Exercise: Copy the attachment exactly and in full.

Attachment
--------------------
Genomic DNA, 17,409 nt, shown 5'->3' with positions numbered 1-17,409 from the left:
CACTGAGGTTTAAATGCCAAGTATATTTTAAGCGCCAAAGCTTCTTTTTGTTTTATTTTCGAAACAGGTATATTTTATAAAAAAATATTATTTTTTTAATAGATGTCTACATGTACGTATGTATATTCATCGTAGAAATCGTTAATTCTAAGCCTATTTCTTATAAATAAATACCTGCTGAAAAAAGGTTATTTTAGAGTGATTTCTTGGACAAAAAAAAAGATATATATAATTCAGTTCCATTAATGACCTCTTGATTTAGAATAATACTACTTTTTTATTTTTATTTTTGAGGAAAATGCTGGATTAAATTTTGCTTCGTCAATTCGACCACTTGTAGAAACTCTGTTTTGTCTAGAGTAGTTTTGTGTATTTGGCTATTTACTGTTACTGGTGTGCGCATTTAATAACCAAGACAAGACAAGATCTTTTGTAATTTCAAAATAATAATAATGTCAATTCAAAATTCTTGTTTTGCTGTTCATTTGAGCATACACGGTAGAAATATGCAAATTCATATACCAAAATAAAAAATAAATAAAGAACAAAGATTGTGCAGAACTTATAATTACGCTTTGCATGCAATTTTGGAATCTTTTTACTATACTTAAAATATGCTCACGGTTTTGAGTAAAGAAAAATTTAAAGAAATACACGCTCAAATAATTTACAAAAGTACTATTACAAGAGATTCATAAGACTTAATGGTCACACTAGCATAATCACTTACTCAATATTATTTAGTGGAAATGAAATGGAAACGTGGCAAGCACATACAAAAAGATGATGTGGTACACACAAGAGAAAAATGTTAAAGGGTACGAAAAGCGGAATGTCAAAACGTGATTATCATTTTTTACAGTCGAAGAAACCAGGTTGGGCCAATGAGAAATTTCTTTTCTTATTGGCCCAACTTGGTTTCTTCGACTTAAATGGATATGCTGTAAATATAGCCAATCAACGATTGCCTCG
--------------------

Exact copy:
Genomic DNA, 17,409 nt, shown 5'->3' with positions numbered 1-17,409 from the left:
CACTGAGGTTTAAATGCCAAGTATATTTTAAGCGCCAAAGCTTCTTTTTGTTTTATTTTCGAAACAGGTATATTTTATAAAAAAATATTATTTTTTTAATAGATGTCTACATGTACGTATGTATATTCATCGTAGAAATCGTTAATTCTAAGCCTATTTCTTATAAATAAATACCTGCTGAAAAAAGGTTATTTTAGAGTGATTTCTTGGACAAAAAAAAAGATATATATAATTCAGTTCCATTAATGACCTCTTGATTTAGAATAATACTACTTTTTTATTTTTATTTTTGAGGAAAATGCTGGATTAAATTTTGCTTCGTCAATTCGACCACTTGTAGAAACTCTGTTTTGTCTAGAGTAGTTTTGTGTATTTGGCTATTTACTGTTACTGGTGTGCGCATTTAATAACCAAGACAAGACAAGATCTTTTGTAATTTCAAAATAATAATAATGTCAATTCAAAATTCTTGTTTTGCTGTTCATTTGAGCATACACGGTAGAAATATGCAAATTCATATACCAAAATAAAAAATAAATAAAGAACAAAGATTGTGCAGAACTTATAATTACGCTTTGCATGCAATTTTGGAATCTTTTTACTATACTTAAAATATGCTCACGGTTTTGAGTAAAGAAAAATTTAAAGAAATACACGCTCAAATAATTTACAAAAGTACTATTACAAGAGATTCATAAGACTTAATGGTCACACTAGCATAATCACTTACTCAATATTATTTAGTGGAAATGAAATGGAAACGTGGCAAGCACATACAAAAAGATGATGTGGTACACACAAGAGAAAAATGTTAAAGGGTACGAAAAGCGGAATGTCAAAACGTGATTATCATTTTTTACAGTCGAAGAAACCAGGTTGGGCCAATGAGAAATTTCTTTTCTTATTGGCCCAACTTGGTTTCTTCGACTTAAATGGATATGCTGTAAATATAGCCAATCAACGATTGCCTCG